Their understanding astounds me. For example. My husband hates them in the bedroom and I love it and dont mind it at all. So they sit outside the door when he is there. When he pops to the bathroom they run in get a cuddle and love, make themselves comfy and wait... then when the toilet flushes, they bolt out the room to sit outside the bedroom, looking as good as gold for their 'well done' from hubby. Now I didn't teach them that! They just figured it out as they are suckers for cuddles!!
 
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Discussion Starter · #12 ·
I'm so glad I wasn't the only person to talk to my lab like he was a real person! But you're right they do pick up a lot more and learn so quickly especially how to get the best situation for themselves.
Sometimes my boyfriend could see Ollie wrapping me around his little pawpad until he had exactly what he wanted, it used to crack him up watching him do it.
Again, he never liked Ollie in the bedroom with us and Ollie would sneak in and lie by the side of me of me and check to see if my boyfriend was awake sometimes it backfired on us as Ollie would fall asleep and snore so loudly it would wake everyone up!
Ollie was such a good dog and I miss him terribly now that he's not around just stupid stuff like I have to pick up my own letters, sort out my washing (he was never very good at separating whites and colours though), fetch my own slippers, watch the oven while dinner cooked in there, clean the kitchen floor so much more than I did when he was around to help! And of course I miss the loving stares, moaning (he was a very vocal boy), nosepushing to indicate it's time for dinner, and cuddles and kisses.
They have a large fish tank at the vets in the waiting room and stangly Ollie was very hypnotised by them, I do wonder if he was thinking about his fish that he would be having for dinner that night. Your two obviously are very curious about the fish you have. It's all these little funny things they do that make us love them so much more - as if that's possible!

Michaela
 

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I always say treat a dog like a dog and he'll be have as no more than that. But treat them as if they are part of the family and the rewards are so much greater. They are such intelligent beings and it's a shame when they aren't allowed to put that to use, ie: talking to them, making them part of your everyday life - like the mail and kitchen floor!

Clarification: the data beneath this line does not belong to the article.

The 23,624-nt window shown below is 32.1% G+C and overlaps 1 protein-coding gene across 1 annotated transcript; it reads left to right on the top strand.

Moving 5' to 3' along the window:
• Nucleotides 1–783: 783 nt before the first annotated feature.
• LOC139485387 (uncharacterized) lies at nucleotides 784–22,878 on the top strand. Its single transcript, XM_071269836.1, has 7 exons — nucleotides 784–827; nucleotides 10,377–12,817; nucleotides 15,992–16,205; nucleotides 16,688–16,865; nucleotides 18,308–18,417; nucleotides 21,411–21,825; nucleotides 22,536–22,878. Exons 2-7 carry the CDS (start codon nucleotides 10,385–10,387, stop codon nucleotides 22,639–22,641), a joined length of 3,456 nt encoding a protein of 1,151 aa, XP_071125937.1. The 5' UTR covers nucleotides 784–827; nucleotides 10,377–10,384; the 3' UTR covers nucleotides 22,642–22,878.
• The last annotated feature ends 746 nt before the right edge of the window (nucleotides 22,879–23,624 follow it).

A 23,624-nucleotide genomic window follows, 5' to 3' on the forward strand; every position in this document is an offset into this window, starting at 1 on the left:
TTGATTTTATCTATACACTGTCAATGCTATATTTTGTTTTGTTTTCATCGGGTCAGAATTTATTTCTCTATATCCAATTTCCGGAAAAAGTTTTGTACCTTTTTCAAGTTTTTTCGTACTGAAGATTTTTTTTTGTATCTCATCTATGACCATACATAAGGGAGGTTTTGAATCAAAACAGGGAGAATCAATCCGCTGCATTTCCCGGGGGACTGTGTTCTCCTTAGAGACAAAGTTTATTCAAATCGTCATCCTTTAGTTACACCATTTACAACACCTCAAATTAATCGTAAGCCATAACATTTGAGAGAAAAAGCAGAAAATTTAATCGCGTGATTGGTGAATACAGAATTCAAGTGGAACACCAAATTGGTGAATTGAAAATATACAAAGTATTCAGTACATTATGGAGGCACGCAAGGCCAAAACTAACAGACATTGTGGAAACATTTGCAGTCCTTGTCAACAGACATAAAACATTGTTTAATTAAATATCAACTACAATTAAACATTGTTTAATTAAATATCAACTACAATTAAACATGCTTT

How anyone can look at a dog and not want it to be part of their everyday lives is incomprehensible to me!

I'm sorry Ollie isn't with you anymore. :(
 

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as i live alone my daughter gave me max as a companion. he has become so much more than that. he is 6 months old and allready knows me so well. as a friend he knows when i need a paw to lean on and a big sloppy kiss to make me feel better. as a confidant he will patiently sit and listen to all my problems. as a play mate he gets me out of the house when we go for walk. yes i talk to him all the time and yes he understands and responds to a lot of what i say. if they are clever enough to work out some of the daft words we use for for them going to the loo they can understand most things we say to them.
 
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Discussion Starter · #15 ·
Since Corrie was a puppy I have always used and he understands Jobbies and Peesies. However, there are times when I let him out before I go to bed and say 'go and do peesies' and he looks at me as if to say 'Do I really have to go out in the cold!!
 

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We have "busy" and "big big busy" in our garden! I have to be careful not to shout though as a much used footpath runs alongside one of our fences. When our oldest Lab needs a "big big busy" she does this funny thing whereby she paces backwards and forwards between our porch door and our patio door until she gets let out, we call it her door dance. Oddly though she has never ever been out either door to use the garden! Our youngest Lab just takes herself off to sit and wait by the kitchen door until you notice that she is missing and our middle Lab just seems to hold on forever!
 

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Get Busy

'Get Busy' is Barneys word of command...although after 2 years of using it I still think he thinks I'm just talking to myself.

It doesn't help either when he sees me take a ball on our walk ( although being a semi pro magician I am used to 'palming' and hiding objects from people, I've not yet succeeded in getting his ball out without him noticing)

So...when he knows I have a ball...the thought "BALL, BALL, BALL" squeezes everything out of his tiny little mind, like the whole purpose of his Dad taking him out at this unearthly hour was for him purge his system of all his evils ( and believe me...some of his poops are pretty evil!)

I often come home with a fully loaded dog despite all the 'Get Busy' pleas :?

www.marsupialelvis.com Have you seen a Thylacine?